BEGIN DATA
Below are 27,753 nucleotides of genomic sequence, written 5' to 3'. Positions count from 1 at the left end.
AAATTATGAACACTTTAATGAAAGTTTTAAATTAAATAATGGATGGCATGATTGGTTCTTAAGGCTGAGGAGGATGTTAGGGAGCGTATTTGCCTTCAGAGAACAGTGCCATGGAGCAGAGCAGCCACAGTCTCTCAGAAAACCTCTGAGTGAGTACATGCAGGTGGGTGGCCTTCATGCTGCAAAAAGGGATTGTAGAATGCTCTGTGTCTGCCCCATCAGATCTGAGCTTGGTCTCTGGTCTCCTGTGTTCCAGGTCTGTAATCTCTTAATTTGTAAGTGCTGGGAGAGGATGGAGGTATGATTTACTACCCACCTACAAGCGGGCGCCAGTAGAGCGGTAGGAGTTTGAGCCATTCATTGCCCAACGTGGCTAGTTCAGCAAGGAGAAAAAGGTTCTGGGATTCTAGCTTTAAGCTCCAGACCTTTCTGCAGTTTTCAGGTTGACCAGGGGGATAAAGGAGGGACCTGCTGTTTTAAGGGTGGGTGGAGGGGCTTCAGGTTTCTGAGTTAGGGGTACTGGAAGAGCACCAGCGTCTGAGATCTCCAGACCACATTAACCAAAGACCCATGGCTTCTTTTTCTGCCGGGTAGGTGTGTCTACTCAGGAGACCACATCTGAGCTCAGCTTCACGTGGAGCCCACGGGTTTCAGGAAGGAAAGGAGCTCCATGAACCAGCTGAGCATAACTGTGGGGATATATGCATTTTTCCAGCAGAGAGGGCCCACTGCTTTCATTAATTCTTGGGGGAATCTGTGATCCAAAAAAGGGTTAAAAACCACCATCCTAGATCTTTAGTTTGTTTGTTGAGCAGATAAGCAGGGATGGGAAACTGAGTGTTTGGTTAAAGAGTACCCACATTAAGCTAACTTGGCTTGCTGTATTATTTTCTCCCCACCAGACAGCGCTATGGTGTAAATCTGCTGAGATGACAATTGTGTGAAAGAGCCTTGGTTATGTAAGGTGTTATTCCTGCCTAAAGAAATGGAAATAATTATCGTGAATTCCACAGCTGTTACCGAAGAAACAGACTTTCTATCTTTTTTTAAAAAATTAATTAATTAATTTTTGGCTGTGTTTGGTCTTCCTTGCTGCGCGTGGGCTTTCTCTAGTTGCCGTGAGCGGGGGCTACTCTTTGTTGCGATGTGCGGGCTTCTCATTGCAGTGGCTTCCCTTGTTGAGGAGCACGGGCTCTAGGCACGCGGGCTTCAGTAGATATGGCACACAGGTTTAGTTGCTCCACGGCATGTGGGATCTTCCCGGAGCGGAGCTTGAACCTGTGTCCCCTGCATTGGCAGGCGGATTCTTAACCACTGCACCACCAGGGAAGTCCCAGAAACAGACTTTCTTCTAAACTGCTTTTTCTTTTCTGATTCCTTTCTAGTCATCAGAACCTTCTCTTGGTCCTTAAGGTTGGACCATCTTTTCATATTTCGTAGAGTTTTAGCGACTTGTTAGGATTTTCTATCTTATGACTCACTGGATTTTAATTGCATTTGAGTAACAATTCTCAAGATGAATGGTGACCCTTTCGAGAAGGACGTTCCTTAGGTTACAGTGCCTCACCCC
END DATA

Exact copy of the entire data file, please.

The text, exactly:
Below are 27,753 nucleotides of genomic sequence, written 5' to 3'. Positions count from 1 at the left end.
AAATTATGAACACTTTAATGAAAGTTTTAAATTAAATAATGGATGGCATGATTGGTTCTTAAGGCTGAGGAGGATGTTAGGGAGCGTATTTGCCTTCAGAGAACAGTGCCATGGAGCAGAGCAGCCACAGTCTCTCAGAAAACCTCTGAGTGAGTACATGCAGGTGGGTGGCCTTCATGCTGCAAAAAGGGATTGTAGAATGCTCTGTGTCTGCCCCATCAGATCTGAGCTTGGTCTCTGGTCTCCTGTGTTCCAGGTCTGTAATCTCTTAATTTGTAAGTGCTGGGAGAGGATGGAGGTATGATTTACTACCCACCTACAAGCGGGCGCCAGTAGAGCGGTAGGAGTTTGAGCCATTCATTGCCCAACGTGGCTAGTTCAGCAAGGAGAAAAAGGTTCTGGGATTCTAGCTTTAAGCTCCAGACCTTTCTGCAGTTTTCAGGTTGACCAGGGGGATAAAGGAGGGACCTGCTGTTTTAAGGGTGGGTGGAGGGGCTTCAGGTTTCTGAGTTAGGGGTACTGGAAGAGCACCAGCGTCTGAGATCTCCAGACCACATTAACCAAAGACCCATGGCTTCTTTTTCTGCCGGGTAGGTGTGTCTACTCAGGAGACCACATCTGAGCTCAGCTTCACGTGGAGCCCACGGGTTTCAGGAAGGAAAGGAGCTCCATGAACCAGCTGAGCATAACTGTGGGGATATATGCATTTTTCCAGCAGAGAGGGCCCACTGCTTTCATTAATTCTTGGGGGAATCTGTGATCCAAAAAAGGGTTAAAAACCACCATCCTAGATCTTTAGTTTGTTTGTTGAGCAGATAAGCAGGGATGGGAAACTGAGTGTTTGGTTAAAGAGTACCCACATTAAGCTAACTTGGCTTGCTGTATTATTTTCTCCCCACCAGACAGCGCTATGGTGTAAATCTGCTGAGATGACAATTGTGTGAAAGAGCCTTGGTTATGTAAGGTGTTATTCCTGCCTAAAGAAATGGAAATAATTATCGTGAATTCCACAGCTGTTACCGAAGAAACAGACTTTCTATCTTTTTTTAAAAAATTAATTAATTAATTTTTGGCTGTGTTTGGTCTTCCTTGCTGCGCGTGGGCTTTCTCTAGTTGCCGTGAGCGGGGGCTACTCTTTGTTGCGATGTGCGGGCTTCTCATTGCAGTGGCTTCCCTTGTTGAGGAGCACGGGCTCTAGGCACGCGGGCTTCAGTAGATATGGCACACAGGTTTAGTTGCTCCACGGCATGTGGGATCTTCCCGGAGCGGAGCTTGAACCTGTGTCCCCTGCATTGGCAGGCGGATTCTTAACCACTGCACCACCAGGGAAGTCCCAGAAACAGACTTTCTTCTAAACTGCTTTTTCTTTTCTGATTCCTTTCTAGTCATCAGAACCTTCTCTTGGTCCTTAAGGTTGGACCATCTTTTCATATTTCGTAGAGTTTTAGCGACTTGTTAGGATTTTCTATCTTATGACTCACTGGATTTTAATTGCATTTGAGTAACAATTCTCAAGATGAATGGTGACCCTTTCGAGAAGGACGTTCCTTAGGTTACAGTGCCTCACCCC